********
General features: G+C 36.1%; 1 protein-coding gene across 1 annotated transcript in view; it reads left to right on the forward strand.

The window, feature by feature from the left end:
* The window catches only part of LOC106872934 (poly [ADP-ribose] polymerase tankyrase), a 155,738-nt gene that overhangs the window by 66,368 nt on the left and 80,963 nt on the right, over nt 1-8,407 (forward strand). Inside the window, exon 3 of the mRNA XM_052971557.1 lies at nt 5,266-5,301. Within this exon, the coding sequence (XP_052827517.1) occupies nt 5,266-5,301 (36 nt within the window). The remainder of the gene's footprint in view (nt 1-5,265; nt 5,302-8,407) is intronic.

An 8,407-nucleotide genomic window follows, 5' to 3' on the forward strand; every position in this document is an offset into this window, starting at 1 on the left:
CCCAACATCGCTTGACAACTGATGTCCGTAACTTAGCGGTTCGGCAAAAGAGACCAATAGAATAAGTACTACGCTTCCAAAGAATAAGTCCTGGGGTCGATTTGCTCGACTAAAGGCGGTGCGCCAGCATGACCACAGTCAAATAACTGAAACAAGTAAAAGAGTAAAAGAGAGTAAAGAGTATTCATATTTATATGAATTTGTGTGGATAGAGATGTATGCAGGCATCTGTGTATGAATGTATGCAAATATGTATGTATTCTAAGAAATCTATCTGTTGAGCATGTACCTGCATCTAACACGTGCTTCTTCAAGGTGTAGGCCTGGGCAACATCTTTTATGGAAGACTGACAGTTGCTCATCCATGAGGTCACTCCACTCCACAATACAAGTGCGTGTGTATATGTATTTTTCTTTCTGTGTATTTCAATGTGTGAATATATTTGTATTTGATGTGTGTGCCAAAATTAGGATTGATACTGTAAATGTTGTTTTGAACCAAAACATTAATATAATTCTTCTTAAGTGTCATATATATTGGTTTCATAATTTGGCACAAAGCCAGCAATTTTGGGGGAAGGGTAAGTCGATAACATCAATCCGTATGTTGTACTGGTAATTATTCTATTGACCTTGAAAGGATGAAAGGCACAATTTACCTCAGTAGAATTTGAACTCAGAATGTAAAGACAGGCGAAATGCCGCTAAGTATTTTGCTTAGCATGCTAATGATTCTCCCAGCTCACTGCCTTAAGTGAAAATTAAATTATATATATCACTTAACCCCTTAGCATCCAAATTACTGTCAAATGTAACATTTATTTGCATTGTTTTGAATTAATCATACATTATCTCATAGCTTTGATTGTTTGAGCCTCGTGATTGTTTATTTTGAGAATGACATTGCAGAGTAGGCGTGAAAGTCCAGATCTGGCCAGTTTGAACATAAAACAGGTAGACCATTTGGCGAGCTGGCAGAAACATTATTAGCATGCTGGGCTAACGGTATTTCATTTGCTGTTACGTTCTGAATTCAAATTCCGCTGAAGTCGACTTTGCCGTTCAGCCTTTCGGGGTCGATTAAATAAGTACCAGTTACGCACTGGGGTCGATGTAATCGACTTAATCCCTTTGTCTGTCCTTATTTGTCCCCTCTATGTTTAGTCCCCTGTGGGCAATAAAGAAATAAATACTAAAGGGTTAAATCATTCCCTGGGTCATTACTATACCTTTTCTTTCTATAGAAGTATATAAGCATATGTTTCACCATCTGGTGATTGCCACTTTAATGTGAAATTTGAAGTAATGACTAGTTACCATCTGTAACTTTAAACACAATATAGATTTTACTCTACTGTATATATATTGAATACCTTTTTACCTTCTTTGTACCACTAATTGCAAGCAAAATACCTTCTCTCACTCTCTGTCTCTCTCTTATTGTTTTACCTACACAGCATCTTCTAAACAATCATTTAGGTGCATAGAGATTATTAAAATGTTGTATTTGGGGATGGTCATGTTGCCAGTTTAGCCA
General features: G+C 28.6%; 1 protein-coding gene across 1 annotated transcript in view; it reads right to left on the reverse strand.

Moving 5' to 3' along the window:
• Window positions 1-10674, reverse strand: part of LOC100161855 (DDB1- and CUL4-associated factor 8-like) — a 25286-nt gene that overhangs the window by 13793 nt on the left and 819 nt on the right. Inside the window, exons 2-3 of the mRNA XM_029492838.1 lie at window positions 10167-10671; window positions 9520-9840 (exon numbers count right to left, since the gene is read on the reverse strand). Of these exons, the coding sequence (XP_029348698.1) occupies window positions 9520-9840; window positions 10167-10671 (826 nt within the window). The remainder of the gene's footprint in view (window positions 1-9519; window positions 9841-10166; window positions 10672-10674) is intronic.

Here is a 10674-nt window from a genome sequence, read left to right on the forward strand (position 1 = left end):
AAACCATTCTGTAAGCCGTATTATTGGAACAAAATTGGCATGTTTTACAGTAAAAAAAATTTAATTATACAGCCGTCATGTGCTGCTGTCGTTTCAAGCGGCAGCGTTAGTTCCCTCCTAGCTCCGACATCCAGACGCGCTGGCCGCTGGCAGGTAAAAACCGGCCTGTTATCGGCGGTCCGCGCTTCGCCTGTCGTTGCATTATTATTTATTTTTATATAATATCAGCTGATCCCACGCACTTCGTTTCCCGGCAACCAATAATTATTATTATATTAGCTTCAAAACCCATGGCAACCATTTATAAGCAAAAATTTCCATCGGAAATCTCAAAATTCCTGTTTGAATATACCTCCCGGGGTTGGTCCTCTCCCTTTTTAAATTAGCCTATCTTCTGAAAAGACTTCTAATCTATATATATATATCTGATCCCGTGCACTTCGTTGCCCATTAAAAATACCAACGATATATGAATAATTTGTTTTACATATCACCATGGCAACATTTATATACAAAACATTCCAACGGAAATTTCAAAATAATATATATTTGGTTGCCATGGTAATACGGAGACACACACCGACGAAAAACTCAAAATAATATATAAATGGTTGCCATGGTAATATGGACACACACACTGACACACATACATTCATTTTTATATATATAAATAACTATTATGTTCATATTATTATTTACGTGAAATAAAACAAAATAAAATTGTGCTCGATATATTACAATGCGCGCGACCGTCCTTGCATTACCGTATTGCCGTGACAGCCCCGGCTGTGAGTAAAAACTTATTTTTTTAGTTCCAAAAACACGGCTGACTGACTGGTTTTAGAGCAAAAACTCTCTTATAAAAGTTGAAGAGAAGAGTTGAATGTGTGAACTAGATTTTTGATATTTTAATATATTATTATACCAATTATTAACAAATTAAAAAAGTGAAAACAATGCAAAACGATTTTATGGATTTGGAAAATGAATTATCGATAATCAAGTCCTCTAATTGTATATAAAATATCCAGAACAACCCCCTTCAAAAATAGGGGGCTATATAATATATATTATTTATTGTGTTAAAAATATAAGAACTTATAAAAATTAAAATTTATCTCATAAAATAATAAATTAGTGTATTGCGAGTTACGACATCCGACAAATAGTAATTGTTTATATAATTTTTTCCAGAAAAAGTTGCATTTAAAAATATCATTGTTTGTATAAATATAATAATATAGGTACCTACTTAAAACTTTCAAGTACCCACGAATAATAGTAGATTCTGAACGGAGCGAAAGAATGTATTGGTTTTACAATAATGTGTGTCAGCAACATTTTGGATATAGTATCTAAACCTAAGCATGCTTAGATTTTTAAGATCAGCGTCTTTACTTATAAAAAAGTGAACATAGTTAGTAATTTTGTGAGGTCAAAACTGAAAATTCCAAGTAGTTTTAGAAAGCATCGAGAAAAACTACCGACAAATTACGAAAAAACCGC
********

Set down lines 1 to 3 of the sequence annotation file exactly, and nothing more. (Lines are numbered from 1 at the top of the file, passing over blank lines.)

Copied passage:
General features: G+C 36.1%; 1 protein-coding gene across 1 annotated transcript in view; it reads left to right on the forward strand.

The window, feature by feature from the left end:
* The window catches only part of LOC106872934 (poly [ADP-ribose] polymerase tankyrase), a 155,738-nt gene that overhangs the window by 66,368 nt on the left and 80,963 nt on the right, over nt 1-8,407 (forward strand). Inside the window, exon 3 of the mRNA XM_052971557.1 lies at nt 5,266-5,301. Within this exon, the coding sequence (XP_052827517.1) occupies nt 5,266-5,301 (36 nt within the window). The remainder of the gene's footprint in view (nt 1-5,265; nt 5,302-8,407) is intronic.